Cyprus Mail
Opinion Tales from the Coffeeshop

Tales from the Coffeeshop: Season of peace or it’s just that Nik’s not here?

Burly taxi drivers are afraid to go home to their wives

By Patroclos

WE WERE delighted to hear Prez Nik speak publicly, from his New York hospital, earlier this week, even though he still looked a bit under the weather. However the fact that he spoke to hacks and played host to Vice President Biden, only a week after major surgery, showed that our prayers were answered – our leader was indeed making a speedy recovery.

In his two-week absence from the madhouse, political life has been much quieter and calmer. There have been no big political rows, no issuing of endless statements exchanging puerile accusations and no fiery speeches at village-fair openings that dominate the news.

While this political calm has been anathema for the news business and columnists seeking something to rant about, it must have been welcomed by ordinary folk, fed up of listening to daily stream of colossally meaningless political rows between the prez and the opposition parties.

Given how quiet political life has been in the last fortnight, we can only deduce that the main cause for never-ending political bickering is Nik who, apart from his heart trouble also seems to suffer from a compulsion to respond to all criticism levelled against him. This sparks the rows that have become a trademark of his presidency.

Only a psychologist would know whether his knee-jerk reactions to the mildest criticism are caused by some deep-rooted insecurity or are just an excuse for him to always be the centre of public attention. What we know is that we should enjoy the few days of political peace and quiet left, because Nik said he will be back before Christmas.

CENTRAL BANK governor Crystal may have kissed and made up with Nik before he left, after his scathing public attack over the changes she deviously sneaked into her contract, but her troubles are far from over.

She may have signed the original contract with the provision about the conflict of interest and slightly lower pay but deputies are still demanding that there is an investigation into the matter. Whether there will be one is not known, but Crystal seems to have quite a talent for bad decisions that land her in trouble.

Some 10 days ago Phil reported that Crystal had decided to send her predecessor’s poodle, the gormless George Georgiou (better-known as GG), who served as the head of the Governor’s office and of communications during the Akelite professor’s calamitous reign, as the Central Bank’s representative at the EU.

The CBC’s man at the Republic’s permanent representation in Brussels is due back having spent the maximum five years there and Crystal had to send a replacement. This is an eagerly sought posting for overpaid CBC staff as it offers generous allowances on top of their fat salary. For unknown reasons she chose the gormless GG, whom a few months earlier she had put in charge of the Publications Unit – a professional graveyard.

Most interesting of all was that she decided to send GG to Brussels without following the proper procedure of advertising the post in-house and inviting applications from interested staff. She did exactly what she used to publicly censure heads of government departments for doing when she was Auditor General – violating state procedures.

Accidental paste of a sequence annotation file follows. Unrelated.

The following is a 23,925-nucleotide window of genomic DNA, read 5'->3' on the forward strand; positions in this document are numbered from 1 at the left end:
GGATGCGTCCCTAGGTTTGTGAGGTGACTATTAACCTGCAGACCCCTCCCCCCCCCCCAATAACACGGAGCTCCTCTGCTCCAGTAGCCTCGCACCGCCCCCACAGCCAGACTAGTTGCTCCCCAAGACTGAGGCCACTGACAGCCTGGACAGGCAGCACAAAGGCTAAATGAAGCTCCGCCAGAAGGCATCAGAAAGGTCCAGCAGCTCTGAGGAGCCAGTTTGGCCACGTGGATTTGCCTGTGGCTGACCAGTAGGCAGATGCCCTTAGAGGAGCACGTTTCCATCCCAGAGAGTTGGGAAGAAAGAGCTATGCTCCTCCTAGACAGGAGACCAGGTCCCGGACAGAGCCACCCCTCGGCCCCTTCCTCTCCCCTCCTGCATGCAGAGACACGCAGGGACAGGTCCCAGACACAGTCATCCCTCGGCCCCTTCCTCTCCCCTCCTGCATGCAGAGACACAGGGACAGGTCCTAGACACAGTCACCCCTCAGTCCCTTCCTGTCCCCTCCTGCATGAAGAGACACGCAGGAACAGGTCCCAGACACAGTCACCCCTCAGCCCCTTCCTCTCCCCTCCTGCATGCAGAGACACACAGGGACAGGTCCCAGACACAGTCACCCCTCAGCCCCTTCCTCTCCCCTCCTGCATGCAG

THE BOARD of the Central Bank had a meeting with Crystal earlier this week and raised the GG issue. Directors wanted to know why she was rewarding a member of the Panicos regime, who had spent his time as the professor’s poodle arranging for hostile and unflattering reports about the government to appear in the foreign media, with such a dream posting.

Directors were left speechless with her response. She had just told Harris (Georgiades) a joke she said, and wondered why the directors took it seriously. Crystal’s management style includes announcing joke appointments to the finance minister, perhaps in recognition of what is beginning to look as the mother of all joke appointments – her appointment as governor which is becoming funnier by the day.

The board was unimpressed and demanded that she followed the proper procedures before sending a CBC representative to Brussels.

Meanwhile, poor old GG, we hear, was devastated on being told that the dream posting with loads of extra cash he thought was his had been taken away from him so cruelly. He is much more gormless than usual, walking around the bank like a zombie, one of his colleague’s informed us. Not having a sense of humour, GG did not get Crystal’s very funny joke.

THE SHARE of much-maligned Bank of Cyprus resumes trading this week, we are pleased to report as it indicates our leading financial institution is returning to normalcy. However it still faces countless problems in recovering money it is owed.

Executives thought they had made some progress when they reached an agreement to rent the Orphanides building in Polemidhia, which had been empty since the supermarket chain went bankrupt two years ago, to Jumbo stores. Things however were not as straightforward as they seemed because the building never had a final approval of operation from the authorities.

Although it was operating as a supermarket since 1994, it had never obtained the required permit of use which is essential before a building obtains the so-called final approval. Orphanides Supermarkets may have been a CSE-listed company but its main shareholder was too powerful and rich to have to obey the law.

So now the BoC cannot rent the building as there is no permit of use and the Limassol authorities are not too keen to issue one, because they are under pressure from local shopkeepers that fear the aggressively competitive Jumbo store would take away a lot of their business.